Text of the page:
Revised HSR Form Adds Significant Reporting Requirements
Beginning on August 18, 2011, parties to merger, acquisition and joint venture transactions that are required to file under the Hart-Scott-Rodino Antitrust Improvements Act (“HSR”) must use a new HSR form and provide additional categories of information with the HSR filing. Although the revised HSR form eliminates a few burdensome categories of information companies have been required to submit in premerger filings (i.e., base year revenue data and certain SEC filings), the revised HSR form adds significant new reporting requirements particularly targeting companies managed by persons who do not control them, such as private equity funds, investment funds and master limited partnerships, and companies that engage in manufacturing operations outside the U.S.
The key changes to the HSR reporting requirements include:
1. New information regarding “Associates”
The most significant changes require detailed information regarding “Associates,” which are essentially entities under common management with the acquiring person but not controlled by the acquiring person. The current HSR form requires information regarding the ultimate parent entity of the filing party and all of the entities it controls, directly or indirectly. The revised HSR form expands this obligation by requiring the filer to provide certain information with respect to all Associates (e.g., funds or partnerships, their portfolio investments and all entities controlled by those investments). For example, information will now be required for portfolio companies regarding separate funds that share a common general partner even if those separate funds are not participating in any other way in the transaction.
Furthermore, the new form will require Associates and all entities controlled by Associates to provide the following additional information:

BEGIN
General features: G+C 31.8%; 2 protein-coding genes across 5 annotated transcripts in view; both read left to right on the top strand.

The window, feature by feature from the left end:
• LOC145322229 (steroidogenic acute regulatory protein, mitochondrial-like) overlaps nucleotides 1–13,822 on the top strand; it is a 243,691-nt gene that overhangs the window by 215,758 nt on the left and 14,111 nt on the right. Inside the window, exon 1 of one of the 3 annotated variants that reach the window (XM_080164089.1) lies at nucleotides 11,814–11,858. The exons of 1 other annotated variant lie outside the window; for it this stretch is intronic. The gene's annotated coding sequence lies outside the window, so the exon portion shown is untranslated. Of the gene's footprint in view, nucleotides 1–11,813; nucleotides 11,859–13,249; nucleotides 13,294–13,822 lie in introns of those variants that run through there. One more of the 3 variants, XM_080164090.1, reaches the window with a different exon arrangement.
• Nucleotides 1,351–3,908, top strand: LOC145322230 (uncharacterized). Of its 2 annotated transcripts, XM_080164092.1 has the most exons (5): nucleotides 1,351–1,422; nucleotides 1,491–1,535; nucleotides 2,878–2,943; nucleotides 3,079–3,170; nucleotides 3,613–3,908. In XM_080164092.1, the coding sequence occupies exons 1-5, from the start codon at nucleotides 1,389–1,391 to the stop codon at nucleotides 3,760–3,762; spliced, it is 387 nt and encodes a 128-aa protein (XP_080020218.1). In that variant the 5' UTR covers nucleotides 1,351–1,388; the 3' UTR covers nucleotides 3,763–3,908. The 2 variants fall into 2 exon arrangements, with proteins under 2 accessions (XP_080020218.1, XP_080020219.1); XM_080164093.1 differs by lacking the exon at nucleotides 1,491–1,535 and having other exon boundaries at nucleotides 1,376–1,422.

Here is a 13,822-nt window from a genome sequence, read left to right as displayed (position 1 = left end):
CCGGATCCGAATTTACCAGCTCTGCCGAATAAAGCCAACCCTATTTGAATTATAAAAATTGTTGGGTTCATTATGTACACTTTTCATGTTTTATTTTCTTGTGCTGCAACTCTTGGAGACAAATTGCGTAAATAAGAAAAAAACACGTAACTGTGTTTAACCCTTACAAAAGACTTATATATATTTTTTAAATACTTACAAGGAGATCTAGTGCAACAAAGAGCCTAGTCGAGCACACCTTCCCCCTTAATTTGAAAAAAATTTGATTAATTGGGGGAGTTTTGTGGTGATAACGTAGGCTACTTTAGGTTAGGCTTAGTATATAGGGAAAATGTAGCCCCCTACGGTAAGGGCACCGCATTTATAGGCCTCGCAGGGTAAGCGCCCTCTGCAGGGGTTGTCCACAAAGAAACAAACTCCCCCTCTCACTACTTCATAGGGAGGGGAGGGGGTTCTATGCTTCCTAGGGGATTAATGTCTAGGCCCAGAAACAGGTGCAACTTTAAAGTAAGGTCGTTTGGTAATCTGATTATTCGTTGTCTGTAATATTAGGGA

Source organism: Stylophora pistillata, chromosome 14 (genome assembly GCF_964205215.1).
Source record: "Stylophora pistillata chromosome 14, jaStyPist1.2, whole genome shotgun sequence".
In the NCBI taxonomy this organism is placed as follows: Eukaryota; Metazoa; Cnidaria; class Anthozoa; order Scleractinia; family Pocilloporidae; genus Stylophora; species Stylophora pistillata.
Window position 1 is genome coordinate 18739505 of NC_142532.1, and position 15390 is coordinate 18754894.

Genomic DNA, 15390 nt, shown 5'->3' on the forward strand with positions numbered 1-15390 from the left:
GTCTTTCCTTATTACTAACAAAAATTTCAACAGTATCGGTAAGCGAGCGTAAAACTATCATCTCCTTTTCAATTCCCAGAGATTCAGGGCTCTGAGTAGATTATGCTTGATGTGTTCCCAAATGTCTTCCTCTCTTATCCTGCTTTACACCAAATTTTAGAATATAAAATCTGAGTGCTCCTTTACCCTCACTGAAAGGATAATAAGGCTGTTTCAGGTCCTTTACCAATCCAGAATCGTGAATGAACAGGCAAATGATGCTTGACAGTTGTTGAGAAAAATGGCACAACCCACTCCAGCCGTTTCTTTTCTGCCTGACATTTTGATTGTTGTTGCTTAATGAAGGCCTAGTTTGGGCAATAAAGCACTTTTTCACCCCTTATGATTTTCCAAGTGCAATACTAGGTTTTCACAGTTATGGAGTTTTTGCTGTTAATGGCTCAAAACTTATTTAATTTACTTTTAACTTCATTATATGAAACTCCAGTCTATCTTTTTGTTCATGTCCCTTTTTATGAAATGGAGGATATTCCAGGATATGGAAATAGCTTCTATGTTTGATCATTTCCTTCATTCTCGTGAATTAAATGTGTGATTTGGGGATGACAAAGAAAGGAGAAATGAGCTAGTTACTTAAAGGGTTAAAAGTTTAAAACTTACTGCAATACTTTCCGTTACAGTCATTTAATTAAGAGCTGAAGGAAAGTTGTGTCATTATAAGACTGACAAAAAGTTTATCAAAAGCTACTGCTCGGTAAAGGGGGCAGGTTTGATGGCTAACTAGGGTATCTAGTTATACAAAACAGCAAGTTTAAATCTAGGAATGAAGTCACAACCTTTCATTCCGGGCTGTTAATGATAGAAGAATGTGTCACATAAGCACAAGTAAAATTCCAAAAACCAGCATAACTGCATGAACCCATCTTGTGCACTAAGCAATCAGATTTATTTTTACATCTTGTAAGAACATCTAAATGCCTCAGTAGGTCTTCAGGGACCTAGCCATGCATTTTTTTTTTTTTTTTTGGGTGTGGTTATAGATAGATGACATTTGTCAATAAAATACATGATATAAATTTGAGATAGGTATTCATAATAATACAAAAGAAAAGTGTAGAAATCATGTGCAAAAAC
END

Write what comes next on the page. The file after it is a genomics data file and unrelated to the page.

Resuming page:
a. Under Item 6(c)(ii), the acquiring person must identify all of its Associates’ minority investments of 5% or more in companies that either fall into the same industry, or have the same 6-digit North American Industry Classification System (“NAICS”) code, as the target; and
b. Item 7, which currently requires the parties to identify and provide certain geographic information about the 6-digit NAICS codes in which both the acquiring person and target report, now will be extended to cover Associates of the acquiring person.
For companies with many Associates, this requirement could become burdensome not only due to the number of potential Associates, but because the filer may need to obtain certain information about Associates to which it may not have ready access.
2. New Item 4(d)
The new Item 4(d) requires the submission of additional documents considered useful for the antitrust agencies’ initial substantive competitive analysis of the transaction. New Item 4(d) expressly covers confidential information memoranda, documents prepared by third party advisors that relate to competitive issues and documents analyzing potential synergies and efficiencies of the transaction. In reality, this particular requirement is not truly “new” as most of the documents explicitly required under Item 4(d) have previously been provided voluntarily by most filers in response to Item 4(c). However, there are some nuances regarding third-party advisor documents, including documents gratuitously provided by advisors that were not actually retained, that may necessitate expanded document searches.
3. Increased disclosure for foreign manufacturers
Under current rules, foreign manufacturers need only report and categorize revenues from sales in the U.S. if the goods passed through related U.S. operations of the filer. The new rules require all manufacturers to report revenues from all sales into the U.S. under 10-digit NAICS codes, including direct shipments to U.S. customers from foreign manufacturing operations and shipments from foreign manufacturing facilities to U.S. sales operations. This requirement will increase record-keeping burdens on manufacturers.
Given these new requirements, companies should consider implementing record-keeping practices now to ensure that the information and documents necessary to file under HSR are in order and the necessary data is readily obtainable. Companies should also allow extra time to complete their initial HSR filing under the new rules.